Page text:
Image courtesy of Seattle University.
Environmental justice organizations are on the front lines of the ongoing battle for equal access to clean water, air, food, public transportation, and safe and affordable housing. They are working to ensure vulnerable populations--especially indigeonous people and people of color--have a clean and safe environment to enjoy. Although many of us would like to think that these issues shouldn’t be affecting Americans today, that could not be further from the truth. As the fight for environmental justice continues, there are many local, grassroots organizations making a difference in local communities. In addition, larger organizations are helping to organize and train these smaller environmental justice organizations so they are prepared to take on their communities’ issues.
We wanted to highlight a couple of organizations that are making a difference for people everyday, and who are working to ensure everyone has a say in what happens to the environment that surrounds them. It is crucial that lawmakers and businesses ensure the need of the community are considered before enacting policies that affect the environment.
The Communities for a Better Environment is an environmental justice organization that works primarily in California to decrease the levels of pollution found in lower income communities and have them replaced with more sustainable solutions. Many businesses have engaged in the policy--and continue to do so--of profits before people, leaving many communities of color dealing with toxic and polluted environments. CBE was born out of the green movement of the 1970s, which sought to draw attention to how the earth was being polluted by oil refineries, power plants, and smelting plants. It recognized that these industries typically built their plants and factories near communities of color, causing increases in asthma, cancer, birth defects, and premature death.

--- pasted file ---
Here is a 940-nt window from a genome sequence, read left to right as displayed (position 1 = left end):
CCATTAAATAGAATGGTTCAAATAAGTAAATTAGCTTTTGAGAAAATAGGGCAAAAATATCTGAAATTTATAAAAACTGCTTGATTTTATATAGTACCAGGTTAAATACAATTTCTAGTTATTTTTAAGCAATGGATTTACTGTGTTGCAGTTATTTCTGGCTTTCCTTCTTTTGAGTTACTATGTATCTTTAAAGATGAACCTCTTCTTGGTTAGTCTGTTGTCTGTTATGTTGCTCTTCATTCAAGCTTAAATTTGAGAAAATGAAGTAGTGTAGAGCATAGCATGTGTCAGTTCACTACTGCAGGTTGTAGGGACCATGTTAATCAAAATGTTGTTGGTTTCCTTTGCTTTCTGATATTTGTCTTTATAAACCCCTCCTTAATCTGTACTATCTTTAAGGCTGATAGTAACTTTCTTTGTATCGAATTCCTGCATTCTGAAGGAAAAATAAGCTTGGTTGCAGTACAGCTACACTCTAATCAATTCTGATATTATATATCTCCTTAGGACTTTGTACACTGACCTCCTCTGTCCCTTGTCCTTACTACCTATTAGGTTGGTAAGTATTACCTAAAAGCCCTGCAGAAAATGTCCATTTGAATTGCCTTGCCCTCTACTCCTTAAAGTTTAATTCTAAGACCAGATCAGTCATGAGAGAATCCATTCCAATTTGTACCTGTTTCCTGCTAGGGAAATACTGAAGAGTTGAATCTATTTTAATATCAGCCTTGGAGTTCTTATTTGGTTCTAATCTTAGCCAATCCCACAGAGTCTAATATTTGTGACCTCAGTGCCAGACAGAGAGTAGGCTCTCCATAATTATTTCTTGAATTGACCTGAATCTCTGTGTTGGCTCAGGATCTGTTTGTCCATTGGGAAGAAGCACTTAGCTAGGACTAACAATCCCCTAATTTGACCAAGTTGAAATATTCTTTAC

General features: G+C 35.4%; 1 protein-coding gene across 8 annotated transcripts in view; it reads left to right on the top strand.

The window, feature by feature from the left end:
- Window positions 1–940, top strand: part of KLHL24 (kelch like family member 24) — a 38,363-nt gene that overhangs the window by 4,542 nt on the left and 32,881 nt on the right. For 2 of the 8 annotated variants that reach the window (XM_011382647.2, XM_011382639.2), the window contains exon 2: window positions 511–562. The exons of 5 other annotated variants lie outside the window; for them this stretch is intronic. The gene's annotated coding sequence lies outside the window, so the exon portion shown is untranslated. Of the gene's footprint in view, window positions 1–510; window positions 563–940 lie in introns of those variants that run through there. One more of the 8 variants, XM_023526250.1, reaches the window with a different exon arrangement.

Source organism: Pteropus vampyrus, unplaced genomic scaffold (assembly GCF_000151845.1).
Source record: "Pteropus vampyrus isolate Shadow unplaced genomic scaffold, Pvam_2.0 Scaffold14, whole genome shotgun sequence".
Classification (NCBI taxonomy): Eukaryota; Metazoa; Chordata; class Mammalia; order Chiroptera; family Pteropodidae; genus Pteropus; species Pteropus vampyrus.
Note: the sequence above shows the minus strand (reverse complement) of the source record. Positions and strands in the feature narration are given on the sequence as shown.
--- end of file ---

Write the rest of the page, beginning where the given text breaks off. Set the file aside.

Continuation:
Today the organization seeks to move lawmakers to enforce tighter regulation on fossil fuel industries, and demand greener solutions to the growing energy crisis..
Started by a mother concerned about toxic waste in her community in 1981, this environmental justice organization continues to fight on behalf of the underserved communities. The only way that people in these communities can get results is if they demand them, and engage in the fight from the ground up. A key part in environmental justice is for lower income communities to have a voice in what affects their environment, and that is exactly what the CHEJ is training people all over the country to do today.
Rural and low-wealth areas have been used as dumping grounds in the past and continue to deal with the effects of pollution and toxins, but CHEJ gives them the tools they need to fight back. They offer citizens support, resources, training, and scientific data to make their cases to local officials and business partners to work for a better solution.